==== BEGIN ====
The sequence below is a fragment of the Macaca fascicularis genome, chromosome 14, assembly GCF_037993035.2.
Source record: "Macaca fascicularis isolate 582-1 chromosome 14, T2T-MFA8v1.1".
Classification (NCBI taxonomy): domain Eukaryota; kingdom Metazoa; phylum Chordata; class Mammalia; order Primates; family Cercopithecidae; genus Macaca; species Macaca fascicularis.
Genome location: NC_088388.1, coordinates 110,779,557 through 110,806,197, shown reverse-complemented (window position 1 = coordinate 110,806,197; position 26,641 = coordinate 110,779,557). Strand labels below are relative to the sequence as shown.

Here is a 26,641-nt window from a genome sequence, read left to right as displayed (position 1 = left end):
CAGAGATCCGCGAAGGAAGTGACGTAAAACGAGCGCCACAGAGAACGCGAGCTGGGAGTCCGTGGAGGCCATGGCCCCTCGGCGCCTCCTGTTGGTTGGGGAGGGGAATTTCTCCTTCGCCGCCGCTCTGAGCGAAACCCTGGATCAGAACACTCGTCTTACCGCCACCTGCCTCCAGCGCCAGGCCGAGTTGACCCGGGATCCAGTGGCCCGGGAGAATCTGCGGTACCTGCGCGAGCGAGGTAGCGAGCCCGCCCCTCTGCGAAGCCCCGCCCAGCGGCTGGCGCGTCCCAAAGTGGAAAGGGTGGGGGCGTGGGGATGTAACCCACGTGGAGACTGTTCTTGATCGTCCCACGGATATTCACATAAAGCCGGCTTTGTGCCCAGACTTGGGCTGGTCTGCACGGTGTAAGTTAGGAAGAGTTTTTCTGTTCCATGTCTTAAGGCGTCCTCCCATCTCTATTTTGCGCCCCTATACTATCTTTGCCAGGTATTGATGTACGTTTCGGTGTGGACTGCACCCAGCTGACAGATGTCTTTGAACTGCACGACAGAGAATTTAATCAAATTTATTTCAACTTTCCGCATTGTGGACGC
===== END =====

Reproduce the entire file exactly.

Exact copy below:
The sequence below is a fragment of the Macaca fascicularis genome, chromosome 14, assembly GCF_037993035.2.
Source record: "Macaca fascicularis isolate 582-1 chromosome 14, T2T-MFA8v1.1".
Classification (NCBI taxonomy): domain Eukaryota; kingdom Metazoa; phylum Chordata; class Mammalia; order Primates; family Cercopithecidae; genus Macaca; species Macaca fascicularis.
Genome location: NC_088388.1, coordinates 110,779,557 through 110,806,197, shown reverse-complemented (window position 1 = coordinate 110,806,197; position 26,641 = coordinate 110,779,557). Strand labels below are relative to the sequence as shown.

Here is a 26,641-nt window from a genome sequence, read left to right as displayed (position 1 = left end):
CAGAGATCCGCGAAGGAAGTGACGTAAAACGAGCGCCACAGAGAACGCGAGCTGGGAGTCCGTGGAGGCCATGGCCCCTCGGCGCCTCCTGTTGGTTGGGGAGGGGAATTTCTCCTTCGCCGCCGCTCTGAGCGAAACCCTGGATCAGAACACTCGTCTTACCGCCACCTGCCTCCAGCGCCAGGCCGAGTTGACCCGGGATCCAGTGGCCCGGGAGAATCTGCGGTACCTGCGCGAGCGAGGTAGCGAGCCCGCCCCTCTGCGAAGCCCCGCCCAGCGGCTGGCGCGTCCCAAAGTGGAAAGGGTGGGGGCGTGGGGATGTAACCCACGTGGAGACTGTTCTTGATCGTCCCACGGATATTCACATAAAGCCGGCTTTGTGCCCAGACTTGGGCTGGTCTGCACGGTGTAAGTTAGGAAGAGTTTTTCTGTTCCATGTCTTAAGGCGTCCTCCCATCTCTATTTTGCGCCCCTATACTATCTTTGCCAGGTATTGATGTACGTTTCGGTGTGGACTGCACCCAGCTGACAGATGTCTTTGAACTGCACGACAGAGAATTTAATCAAATTTATTTCAACTTTCCGCATTGTGGACGC